Rotifera, phylum of predominantly free-living, microscopic, aquatic or semiterrestrial pseudocoelomates. Each rotifer has a head bearing a crown of cilia, the corona, at the anterior end; most rotifers feed with the aid of currents generated by the coronal cilia. A posterior foot, often equipped with two or three toes, contains adhesive glands permitting temporary attachment to objects. Unique grinding jaws are found in the pharynx, and an esophagus, stomach, and intestine can be distinguished. The excretory system consists of ciliated cells, called flame cells, that move collected liquids into two coiled tubes called protonephridia; these tubes open into a contractile bladder. The reproductive system is simple, consisting in the female of ovary, yolk gland, and oviduct, and in the male of testis and sperm duct. The intestine, bladder, and reproductive ducts unite to form a cloaca.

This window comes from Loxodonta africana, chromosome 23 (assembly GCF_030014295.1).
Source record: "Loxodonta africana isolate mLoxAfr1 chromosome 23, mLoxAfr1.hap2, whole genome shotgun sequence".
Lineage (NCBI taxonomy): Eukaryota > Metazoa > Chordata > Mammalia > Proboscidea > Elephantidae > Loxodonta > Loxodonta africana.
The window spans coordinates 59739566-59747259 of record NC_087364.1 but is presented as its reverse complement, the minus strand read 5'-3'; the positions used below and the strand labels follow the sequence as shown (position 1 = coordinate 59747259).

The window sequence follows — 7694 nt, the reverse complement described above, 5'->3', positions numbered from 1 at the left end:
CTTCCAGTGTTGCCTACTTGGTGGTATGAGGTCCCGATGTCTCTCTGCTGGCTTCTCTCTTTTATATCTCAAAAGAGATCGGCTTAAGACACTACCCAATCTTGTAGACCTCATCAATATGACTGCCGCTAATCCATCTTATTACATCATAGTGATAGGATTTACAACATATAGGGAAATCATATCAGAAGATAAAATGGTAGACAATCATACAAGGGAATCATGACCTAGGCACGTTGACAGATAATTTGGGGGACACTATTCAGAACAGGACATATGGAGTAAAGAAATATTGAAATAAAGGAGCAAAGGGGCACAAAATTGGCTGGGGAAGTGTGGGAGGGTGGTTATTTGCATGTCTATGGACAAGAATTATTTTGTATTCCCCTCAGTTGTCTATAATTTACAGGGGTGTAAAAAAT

Rotifers, of which there are about 1,500 known species, are widely distributed in freshwater and marine habitats; they also live in the soil, in mosses, and associated with lichens on rocks and trees. A few are parasitic. Most feed on bacteria, algal cells, small protozoans, or organic detritus. As a rule, only female rotifers are seen; in some species the males have never been observed. Diploid eggs develop parthenogenetically, i.e., without fertilization, to produce females. Under some conditions, haploid eggs are produced; these develop parthenogenetically into males or can be fertilized, developing into dormant female embryos with heavy shells (resting eggs). Many species can survive in a dry form for long periods of time, emerging from a dormant state and becoming active when moisture is available.
The Columbia Electronic Encyclopedia, 6th ed. Copyright © 2012, Columbia University Press. All rights reserved.
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